Periodicals; Mormons; Religious thought; Philosophy and religion
Independent national quarterly established to express Mormon culture and examine the relevance of religion to secular life. It is edited by Mormons who wish to bring their faith into dialogue with human experience as a whole and to foster artistic and scholarly achievement based on their cultural heritage. The journal encourages a variety of viewpoints; although every effort is made to insure accurate scholarship and responsible judgment, the views expressed are those of the individual authors and are not necessarily those of the Mormon Church or of the editors.
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The Earliest Eternal Sealing for Civilly Married Couples Living and Dead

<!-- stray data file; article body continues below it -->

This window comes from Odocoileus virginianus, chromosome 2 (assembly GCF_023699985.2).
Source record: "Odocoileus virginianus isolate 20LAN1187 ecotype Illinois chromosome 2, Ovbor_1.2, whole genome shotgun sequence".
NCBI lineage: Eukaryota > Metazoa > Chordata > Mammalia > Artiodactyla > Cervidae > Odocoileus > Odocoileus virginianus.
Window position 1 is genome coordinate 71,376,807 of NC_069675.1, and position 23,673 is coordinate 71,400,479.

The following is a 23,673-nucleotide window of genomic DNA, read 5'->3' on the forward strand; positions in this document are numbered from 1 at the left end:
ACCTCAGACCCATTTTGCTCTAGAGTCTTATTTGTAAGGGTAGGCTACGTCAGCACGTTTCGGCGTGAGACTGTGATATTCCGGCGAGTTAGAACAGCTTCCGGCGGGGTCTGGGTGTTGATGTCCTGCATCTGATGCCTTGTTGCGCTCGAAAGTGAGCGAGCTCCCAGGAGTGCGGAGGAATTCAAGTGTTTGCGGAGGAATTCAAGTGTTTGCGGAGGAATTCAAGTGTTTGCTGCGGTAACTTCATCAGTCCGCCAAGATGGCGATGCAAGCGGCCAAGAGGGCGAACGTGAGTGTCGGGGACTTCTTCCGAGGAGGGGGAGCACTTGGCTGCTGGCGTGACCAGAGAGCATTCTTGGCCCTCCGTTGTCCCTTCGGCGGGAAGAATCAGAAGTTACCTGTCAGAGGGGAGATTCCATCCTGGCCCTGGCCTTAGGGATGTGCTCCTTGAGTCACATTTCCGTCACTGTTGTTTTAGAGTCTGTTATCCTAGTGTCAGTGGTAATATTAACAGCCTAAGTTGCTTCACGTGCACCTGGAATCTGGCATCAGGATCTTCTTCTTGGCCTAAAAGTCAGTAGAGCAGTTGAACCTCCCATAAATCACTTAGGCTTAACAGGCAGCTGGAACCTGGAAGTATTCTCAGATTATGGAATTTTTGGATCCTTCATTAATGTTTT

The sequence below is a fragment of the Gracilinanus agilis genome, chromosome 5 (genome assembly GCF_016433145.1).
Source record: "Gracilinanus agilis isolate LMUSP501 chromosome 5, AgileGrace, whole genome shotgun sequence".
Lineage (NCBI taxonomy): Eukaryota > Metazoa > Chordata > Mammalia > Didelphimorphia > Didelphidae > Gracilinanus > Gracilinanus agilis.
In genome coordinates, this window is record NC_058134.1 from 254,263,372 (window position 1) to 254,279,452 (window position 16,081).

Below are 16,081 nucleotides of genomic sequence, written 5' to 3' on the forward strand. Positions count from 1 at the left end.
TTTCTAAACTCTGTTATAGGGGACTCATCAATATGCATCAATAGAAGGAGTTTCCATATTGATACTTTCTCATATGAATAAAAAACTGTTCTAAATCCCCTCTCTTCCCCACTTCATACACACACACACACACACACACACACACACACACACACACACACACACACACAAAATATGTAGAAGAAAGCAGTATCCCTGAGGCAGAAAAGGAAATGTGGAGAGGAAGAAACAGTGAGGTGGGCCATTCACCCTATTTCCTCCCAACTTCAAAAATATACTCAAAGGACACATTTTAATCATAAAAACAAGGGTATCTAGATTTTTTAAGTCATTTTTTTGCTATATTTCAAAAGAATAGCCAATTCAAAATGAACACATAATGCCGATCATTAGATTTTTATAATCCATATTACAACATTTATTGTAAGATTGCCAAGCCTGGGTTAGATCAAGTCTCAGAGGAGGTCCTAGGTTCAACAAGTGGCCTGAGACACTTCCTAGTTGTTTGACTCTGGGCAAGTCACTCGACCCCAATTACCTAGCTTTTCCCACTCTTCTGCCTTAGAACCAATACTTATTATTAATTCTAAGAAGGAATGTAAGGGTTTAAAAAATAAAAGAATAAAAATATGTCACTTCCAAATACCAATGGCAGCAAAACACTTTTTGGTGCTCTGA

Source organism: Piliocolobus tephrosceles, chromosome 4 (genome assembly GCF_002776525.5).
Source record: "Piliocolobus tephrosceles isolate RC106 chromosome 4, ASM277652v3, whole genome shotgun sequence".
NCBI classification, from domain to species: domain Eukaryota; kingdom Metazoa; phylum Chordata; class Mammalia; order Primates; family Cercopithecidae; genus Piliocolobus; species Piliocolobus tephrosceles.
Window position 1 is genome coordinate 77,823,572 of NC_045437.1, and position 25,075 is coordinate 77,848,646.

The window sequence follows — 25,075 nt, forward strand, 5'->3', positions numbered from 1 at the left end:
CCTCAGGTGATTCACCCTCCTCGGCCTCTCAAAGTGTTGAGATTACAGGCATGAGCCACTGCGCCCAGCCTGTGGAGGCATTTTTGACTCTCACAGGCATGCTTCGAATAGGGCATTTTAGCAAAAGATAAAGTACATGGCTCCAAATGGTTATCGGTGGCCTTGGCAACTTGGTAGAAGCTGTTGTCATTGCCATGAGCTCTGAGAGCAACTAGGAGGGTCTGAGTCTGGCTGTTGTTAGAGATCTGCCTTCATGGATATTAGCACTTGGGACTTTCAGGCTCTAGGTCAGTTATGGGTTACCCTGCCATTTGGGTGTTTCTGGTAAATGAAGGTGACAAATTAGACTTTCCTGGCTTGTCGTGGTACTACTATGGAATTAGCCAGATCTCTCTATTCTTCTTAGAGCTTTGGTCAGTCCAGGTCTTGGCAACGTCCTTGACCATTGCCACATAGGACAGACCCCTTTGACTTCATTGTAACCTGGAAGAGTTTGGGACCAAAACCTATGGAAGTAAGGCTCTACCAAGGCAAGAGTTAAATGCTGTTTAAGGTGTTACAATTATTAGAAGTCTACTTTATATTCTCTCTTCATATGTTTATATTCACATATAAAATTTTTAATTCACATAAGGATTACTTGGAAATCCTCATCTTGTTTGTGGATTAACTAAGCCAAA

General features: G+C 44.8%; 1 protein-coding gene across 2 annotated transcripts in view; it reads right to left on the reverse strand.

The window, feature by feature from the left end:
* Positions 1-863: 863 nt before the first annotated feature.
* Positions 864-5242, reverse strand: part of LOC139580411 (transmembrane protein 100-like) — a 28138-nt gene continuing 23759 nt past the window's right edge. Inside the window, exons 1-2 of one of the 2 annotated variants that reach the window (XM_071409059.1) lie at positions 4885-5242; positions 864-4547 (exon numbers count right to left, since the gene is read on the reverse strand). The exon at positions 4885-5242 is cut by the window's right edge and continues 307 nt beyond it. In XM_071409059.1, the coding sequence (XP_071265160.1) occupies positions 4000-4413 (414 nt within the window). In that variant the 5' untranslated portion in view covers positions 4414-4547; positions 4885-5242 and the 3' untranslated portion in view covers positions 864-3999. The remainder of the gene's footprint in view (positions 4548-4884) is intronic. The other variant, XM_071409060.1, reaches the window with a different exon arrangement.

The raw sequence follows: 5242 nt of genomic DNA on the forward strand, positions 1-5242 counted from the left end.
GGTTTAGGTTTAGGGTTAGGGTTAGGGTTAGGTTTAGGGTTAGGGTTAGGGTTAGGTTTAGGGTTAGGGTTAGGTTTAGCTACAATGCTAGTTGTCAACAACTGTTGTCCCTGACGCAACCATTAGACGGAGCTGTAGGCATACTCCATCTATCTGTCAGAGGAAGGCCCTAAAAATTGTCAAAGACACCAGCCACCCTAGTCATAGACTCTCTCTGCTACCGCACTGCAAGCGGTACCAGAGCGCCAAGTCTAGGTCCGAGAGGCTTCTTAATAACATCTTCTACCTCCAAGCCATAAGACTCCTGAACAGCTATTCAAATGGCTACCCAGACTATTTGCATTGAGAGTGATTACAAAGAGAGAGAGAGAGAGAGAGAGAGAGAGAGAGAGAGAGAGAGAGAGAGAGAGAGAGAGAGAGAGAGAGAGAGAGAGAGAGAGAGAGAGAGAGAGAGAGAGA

The Earliest Eternal Sealings for Civilly Married Couples Living and Dead Gary James Bergera1 [I]f I can have my wives and children with me in the morning of the resurrection, . . it will amply repay me for the trials and tribulations I may have had to pass through in the course of my life here upon the earth. Wilford Woodruff, 1883 (Journal of Discourses, 24:244) During the early 1840s, founding Mormon prophet Joseph Smith introduced members of his young church to the ordinances of baptism for the dead (1840), eternal marriage (1841), and eternal proxy marriage (1842). These ordinances, and the doctrine underpinning them, united Smith's beliefs in obedience to divine law, the importance of mortality, and the eternal nature of the family. Baptism for the dead guaranteed deceased relatives (and friends)2 membership in Christ's church; eternal marriage united living husbands and wives after death; and proxy marriage linked spouses to their deceased partners. These three ordinances, Mormons believed, effectively realized the promise of Smith's celestial "kinship-based covenant system."3 Later, the rituals of the endowment and Copyright the Smith-Pettit Foundation. 1. I appreciate the advice of Lavina Fielding Anderson, M. Guy Bishop, Todd Comp-ton, Lyndon W. Cook, William G. Hartley, H. Michael Marquardt, and George D. Smith. 2. For example, Don Carlos Smith, Joseph Smith's brother, was baptized for George Washington (see D. Michael Quinn, "The Practice of Rebaptism at Nauvoo," BYU Studies 18 [Winter 1978]: 229). 3. The term is Rex Eugene Cooper's in his Promises Made to the Fathers: Mormon Covenant Organization (Salt Lake City: University of Utah Press, 1980), 108.